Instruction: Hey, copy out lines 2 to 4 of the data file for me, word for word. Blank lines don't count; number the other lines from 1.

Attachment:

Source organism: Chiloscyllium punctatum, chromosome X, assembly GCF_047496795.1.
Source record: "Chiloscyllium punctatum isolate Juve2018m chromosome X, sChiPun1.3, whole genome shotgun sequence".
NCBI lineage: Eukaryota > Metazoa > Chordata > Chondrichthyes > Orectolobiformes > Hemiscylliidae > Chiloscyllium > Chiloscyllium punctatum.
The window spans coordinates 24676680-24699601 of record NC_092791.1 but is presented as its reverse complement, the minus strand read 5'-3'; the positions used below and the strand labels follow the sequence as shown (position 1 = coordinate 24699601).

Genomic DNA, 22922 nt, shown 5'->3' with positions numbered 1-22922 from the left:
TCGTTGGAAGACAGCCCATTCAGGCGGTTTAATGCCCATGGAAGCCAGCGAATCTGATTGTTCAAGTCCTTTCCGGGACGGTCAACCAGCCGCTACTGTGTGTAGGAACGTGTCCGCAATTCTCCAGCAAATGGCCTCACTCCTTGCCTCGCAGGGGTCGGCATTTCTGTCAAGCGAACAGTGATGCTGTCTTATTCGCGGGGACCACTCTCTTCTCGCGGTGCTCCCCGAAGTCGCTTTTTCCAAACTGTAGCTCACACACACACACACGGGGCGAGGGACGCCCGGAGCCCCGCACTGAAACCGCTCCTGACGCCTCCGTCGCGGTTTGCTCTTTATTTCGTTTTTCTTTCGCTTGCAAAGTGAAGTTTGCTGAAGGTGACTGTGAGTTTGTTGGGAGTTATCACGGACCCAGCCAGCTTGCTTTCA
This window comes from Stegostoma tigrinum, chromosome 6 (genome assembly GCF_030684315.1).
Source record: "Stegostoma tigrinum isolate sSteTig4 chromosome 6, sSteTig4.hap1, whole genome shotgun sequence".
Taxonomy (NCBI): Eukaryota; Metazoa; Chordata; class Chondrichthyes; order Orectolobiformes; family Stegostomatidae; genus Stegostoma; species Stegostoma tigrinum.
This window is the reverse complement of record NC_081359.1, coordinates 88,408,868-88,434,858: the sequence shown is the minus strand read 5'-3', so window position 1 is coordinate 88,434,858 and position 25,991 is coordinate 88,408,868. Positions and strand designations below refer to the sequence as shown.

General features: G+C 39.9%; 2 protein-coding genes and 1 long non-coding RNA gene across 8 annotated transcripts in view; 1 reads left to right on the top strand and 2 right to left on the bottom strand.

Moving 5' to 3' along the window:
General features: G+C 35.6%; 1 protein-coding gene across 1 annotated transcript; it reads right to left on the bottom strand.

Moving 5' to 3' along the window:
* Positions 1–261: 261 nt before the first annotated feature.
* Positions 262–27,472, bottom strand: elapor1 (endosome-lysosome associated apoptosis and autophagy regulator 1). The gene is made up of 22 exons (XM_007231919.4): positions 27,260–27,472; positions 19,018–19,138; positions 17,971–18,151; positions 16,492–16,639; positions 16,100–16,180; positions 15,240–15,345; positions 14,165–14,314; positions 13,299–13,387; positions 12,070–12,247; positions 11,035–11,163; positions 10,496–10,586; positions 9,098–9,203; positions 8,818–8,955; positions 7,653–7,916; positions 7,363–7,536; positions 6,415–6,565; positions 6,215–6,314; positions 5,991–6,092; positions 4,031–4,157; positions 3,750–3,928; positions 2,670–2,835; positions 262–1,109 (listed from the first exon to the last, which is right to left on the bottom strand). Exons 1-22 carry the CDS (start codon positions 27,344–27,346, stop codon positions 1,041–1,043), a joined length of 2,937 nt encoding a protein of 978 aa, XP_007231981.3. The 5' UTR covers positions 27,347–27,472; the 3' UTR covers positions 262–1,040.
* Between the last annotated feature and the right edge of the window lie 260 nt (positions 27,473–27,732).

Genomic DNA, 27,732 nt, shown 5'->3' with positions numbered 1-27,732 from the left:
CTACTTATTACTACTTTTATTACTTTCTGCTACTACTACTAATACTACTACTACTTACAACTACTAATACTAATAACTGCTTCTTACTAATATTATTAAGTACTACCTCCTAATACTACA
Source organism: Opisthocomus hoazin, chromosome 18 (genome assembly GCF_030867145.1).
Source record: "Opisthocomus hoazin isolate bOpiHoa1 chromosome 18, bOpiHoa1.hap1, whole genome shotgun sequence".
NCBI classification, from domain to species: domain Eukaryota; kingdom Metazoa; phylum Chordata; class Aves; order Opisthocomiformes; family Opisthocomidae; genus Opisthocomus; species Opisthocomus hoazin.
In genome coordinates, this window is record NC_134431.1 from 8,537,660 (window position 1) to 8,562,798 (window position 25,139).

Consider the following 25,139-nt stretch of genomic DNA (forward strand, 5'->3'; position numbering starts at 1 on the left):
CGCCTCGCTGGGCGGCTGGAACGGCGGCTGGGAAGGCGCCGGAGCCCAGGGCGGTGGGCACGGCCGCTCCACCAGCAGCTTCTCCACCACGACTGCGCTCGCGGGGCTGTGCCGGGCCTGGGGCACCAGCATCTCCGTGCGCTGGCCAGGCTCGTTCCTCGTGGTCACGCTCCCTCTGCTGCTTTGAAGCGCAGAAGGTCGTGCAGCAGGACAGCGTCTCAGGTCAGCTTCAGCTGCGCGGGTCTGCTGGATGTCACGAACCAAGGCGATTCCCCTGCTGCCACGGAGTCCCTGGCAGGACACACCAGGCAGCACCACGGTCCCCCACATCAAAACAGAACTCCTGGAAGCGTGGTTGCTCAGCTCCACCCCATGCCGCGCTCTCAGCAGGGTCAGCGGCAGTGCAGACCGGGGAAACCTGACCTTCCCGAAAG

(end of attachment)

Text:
Source record: "Chiloscyllium punctatum isolate Juve2018m chromosome X, sChiPun1.3, whole genome shotgun sequence".
NCBI lineage: Eukaryota > Metazoa > Chordata > Chondrichthyes > Orectolobiformes > Hemiscylliidae > Chiloscyllium > Chiloscyllium punctatum.
The window spans coordinates 24676680-24699601 of record NC_092791.1 but is presented as its reverse complement, the minus strand read 5'-3'; the positions used below and the strand labels follow the sequence as shown (position 1 = coordinate 24699601).